By Nick Mattos, PQ Monthly
1) In the holiest of places, a pool sat atop the backs of seven marble oxen. I am in the baptismal room of the Oakland Temple of the Church of Jesus Christ of Latter-Day Saints, wearing a white garment, climbing the steps into the proxy baptism font. I step down into the water, the ornately-painted ceiling high above me, three men in white suits sitting high above the font and another man waiting for me in the tank. I am 19 years old, the warm water up to my waist, the baptizer taking my right wrist tightly in his left hand. We are about to send a dead man to heaven.
2) “I wonder if everything I do, I do instead of something I want to do more — the question fills my head.” I am 16, sitting in my bedroom listening to Ani Difranco croon from the speakers of my boom box, and these words cut to the quick of me. Through my open window, the hot air of the summer night blows in with the sound of the cows lowing in their pasture, settling over me as I sit on the floor beside my bed. I am young and queer and anxious for something other than this farm I grew up on, hungry to get away to a place that I’m not even quite sure exists. For now, I listen to Ani on my boombox, and everything I do, I do instead of something I want to do more — but I don’t even know what it is that I want to do more.
3) To make something esoteric and complex overly simple, Mormons practice proxy baptism, or baptism for the dead, because in their theology virtually everyone will eventually come to believe in the truth of Mormon doctrine. However, some will only do so after they die. Those who do so after death (in “spirit prison”) need someone on Earth to get baptized on their behalf so that they can ultimately go forth into heaven. However, this isn’t quite as gracious a thing as one might think; Mormons also believe that there are multiple levels of heaven, and that most won’t get into the highest, “true” heaven without a lifetime of striving. To put it another way, everyone goes to heaven — but even in heaven, most will still yearn for a higher-up state that will not be attainable.
4) Refresh, refresh, refresh — my thumb keeps hitting the icon on my telephone’s touch screen. Grindr presents me with a grid of photos: men giving their best come-hither smirks beside headless torsos, green dots indicating that they are somewhere looking at their screens as well. I am 27 years old and sleepless in a bed that feels much too large, my apartment much too empty, for just one man to be in it. I’m not even horny; when I’m honest with myself, I really just want a man to tell me I’m wonderful, to sigh softly in expression of the great pleasure he takes in my company, to show me where my skin ends with the touch of his own. I never thought I’d be here, hitting refresh, refresh, refresh, hoping that one of these men would ignite something in me, that he’d come over and give me a proxy for what I actually wanted.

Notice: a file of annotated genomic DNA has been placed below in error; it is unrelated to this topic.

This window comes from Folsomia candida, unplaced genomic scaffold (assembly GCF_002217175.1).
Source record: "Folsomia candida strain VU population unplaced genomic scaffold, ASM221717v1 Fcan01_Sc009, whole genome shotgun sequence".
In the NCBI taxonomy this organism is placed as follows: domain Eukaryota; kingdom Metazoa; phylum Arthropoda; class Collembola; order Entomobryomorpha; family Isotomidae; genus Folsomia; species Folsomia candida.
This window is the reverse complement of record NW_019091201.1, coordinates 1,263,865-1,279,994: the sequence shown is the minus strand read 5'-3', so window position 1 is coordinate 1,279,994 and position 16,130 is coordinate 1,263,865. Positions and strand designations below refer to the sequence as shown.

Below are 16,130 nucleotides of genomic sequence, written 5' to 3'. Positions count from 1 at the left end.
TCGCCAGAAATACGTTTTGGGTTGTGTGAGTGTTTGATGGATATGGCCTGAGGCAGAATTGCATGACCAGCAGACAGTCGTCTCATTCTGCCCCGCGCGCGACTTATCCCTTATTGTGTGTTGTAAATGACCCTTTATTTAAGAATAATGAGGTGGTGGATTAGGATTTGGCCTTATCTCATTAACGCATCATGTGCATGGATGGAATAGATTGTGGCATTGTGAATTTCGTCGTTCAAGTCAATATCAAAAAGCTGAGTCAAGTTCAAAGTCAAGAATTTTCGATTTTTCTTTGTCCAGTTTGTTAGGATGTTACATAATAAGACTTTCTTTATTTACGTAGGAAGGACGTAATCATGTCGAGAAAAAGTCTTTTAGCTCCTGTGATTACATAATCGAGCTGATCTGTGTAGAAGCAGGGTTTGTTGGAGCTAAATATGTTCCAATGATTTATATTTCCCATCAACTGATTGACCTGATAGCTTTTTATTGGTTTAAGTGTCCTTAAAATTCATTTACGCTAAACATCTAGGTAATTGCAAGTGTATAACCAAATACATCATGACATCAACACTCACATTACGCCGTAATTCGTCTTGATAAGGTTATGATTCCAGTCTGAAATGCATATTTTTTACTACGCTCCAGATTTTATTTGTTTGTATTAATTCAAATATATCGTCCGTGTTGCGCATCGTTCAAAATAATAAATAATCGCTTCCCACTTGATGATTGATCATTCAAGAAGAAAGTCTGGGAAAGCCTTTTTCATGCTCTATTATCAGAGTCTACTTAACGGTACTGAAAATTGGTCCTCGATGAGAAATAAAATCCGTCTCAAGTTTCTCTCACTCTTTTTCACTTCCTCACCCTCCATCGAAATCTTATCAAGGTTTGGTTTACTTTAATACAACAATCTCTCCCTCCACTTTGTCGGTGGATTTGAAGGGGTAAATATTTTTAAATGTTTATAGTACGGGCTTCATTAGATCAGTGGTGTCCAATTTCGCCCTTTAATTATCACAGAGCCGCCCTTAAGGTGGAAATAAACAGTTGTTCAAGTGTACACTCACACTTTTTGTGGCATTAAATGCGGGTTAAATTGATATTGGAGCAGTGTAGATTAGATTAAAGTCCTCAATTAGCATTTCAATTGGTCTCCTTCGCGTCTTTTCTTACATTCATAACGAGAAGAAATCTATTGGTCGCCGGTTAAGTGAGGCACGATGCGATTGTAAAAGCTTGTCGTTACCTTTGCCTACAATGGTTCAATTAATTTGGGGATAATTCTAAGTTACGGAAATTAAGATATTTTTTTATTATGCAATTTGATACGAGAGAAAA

5) The baptizer bends his elbow to 90 degrees, holds his right palm open as though ready to strike me. “Brother Nick Mattos,” he says, “having been commissioned of Jesus Christ, I baptize you for and in behalf of Werner Albrecht, who is dead, in the name of the Father, and of the Son, and of the Holy Ghost.”
6) “Eventually, I think you just have to decide to hitch your wagon to something.” I am 29 years old, sitting with a dear old friend of mine who is explaining why he’s attempting to be in a relationship with someone he doesn’t actually love.
“I mean, he’s nice enough,” my friend says, staring down at his whiskey. “He’s cute enough, and definitely likes me a lot. He’s a good cook. I think he wants kids, too.”
“Is that all you want out of a partner?” I ask him. “Just nice enough, and cute enough, and a good enough homemaker?”
“The sex is good enough, too.”
I find myself losing my patience with him. “Is he really who you want to be with?”
“He’s close enough for now.”
“Do you think he’d be upset to know that he’s just a proxy for the relationship you actually want?”
“He would — so, I wouldn’t tell him,” he says, and takes a hard gulp of his drink, his eyes focused on nothing in particular.
7) “Amen,” the baptizer declares, and the question fills my head: if Werner gets to the lowest rung of heaven and knows that he still fell so short of glory, won’t there still be something he’ll want more? How will he contend with that yearning? Will it gnaw on him the way it gnaws on me sometimes? I feel the baptizers right hand on my back, and he pushes me backwards. My knees buckle, I see the ornate ceiling, the white-clad men watching us from above, the vast space between what we want and what we settle for — and, in proxy for a man caught somewhere between the earth and eternity, the water swallows me.
Nick Mattos can be reached at email@example.com.